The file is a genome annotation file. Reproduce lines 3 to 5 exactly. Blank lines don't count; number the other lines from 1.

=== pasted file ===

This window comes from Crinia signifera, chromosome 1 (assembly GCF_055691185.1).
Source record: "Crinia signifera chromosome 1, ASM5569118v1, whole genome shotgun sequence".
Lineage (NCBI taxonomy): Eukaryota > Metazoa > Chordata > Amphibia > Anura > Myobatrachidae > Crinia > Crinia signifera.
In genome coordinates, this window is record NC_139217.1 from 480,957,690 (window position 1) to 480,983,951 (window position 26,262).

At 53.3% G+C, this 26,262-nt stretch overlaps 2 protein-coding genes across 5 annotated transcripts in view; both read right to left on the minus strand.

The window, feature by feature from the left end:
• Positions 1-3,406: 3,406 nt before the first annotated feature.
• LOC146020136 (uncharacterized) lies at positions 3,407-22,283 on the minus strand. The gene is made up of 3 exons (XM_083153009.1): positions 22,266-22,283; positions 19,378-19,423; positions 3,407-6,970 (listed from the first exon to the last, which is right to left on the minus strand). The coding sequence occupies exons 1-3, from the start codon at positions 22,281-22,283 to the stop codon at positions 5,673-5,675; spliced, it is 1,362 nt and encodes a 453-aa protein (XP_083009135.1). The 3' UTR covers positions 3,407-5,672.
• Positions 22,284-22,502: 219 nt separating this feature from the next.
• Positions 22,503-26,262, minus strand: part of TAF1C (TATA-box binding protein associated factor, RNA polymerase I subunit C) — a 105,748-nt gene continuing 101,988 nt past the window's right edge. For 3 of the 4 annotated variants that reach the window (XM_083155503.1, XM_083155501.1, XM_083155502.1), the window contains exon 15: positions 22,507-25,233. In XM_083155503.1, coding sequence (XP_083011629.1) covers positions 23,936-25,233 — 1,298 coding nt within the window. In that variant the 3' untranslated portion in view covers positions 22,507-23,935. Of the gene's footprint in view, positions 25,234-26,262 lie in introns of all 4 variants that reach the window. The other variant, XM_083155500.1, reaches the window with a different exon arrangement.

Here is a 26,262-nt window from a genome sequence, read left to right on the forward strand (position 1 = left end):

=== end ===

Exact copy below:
Lineage (NCBI taxonomy): Eukaryota > Metazoa > Chordata > Amphibia > Anura > Myobatrachidae > Crinia > Crinia signifera.
In genome coordinates, this window is record NC_139217.1 from 480,957,690 (window position 1) to 480,983,951 (window position 26,262).

At 53.3% G+C, this 26,262-nt stretch overlaps 2 protein-coding genes across 5 annotated transcripts in view; both read right to left on the minus strand.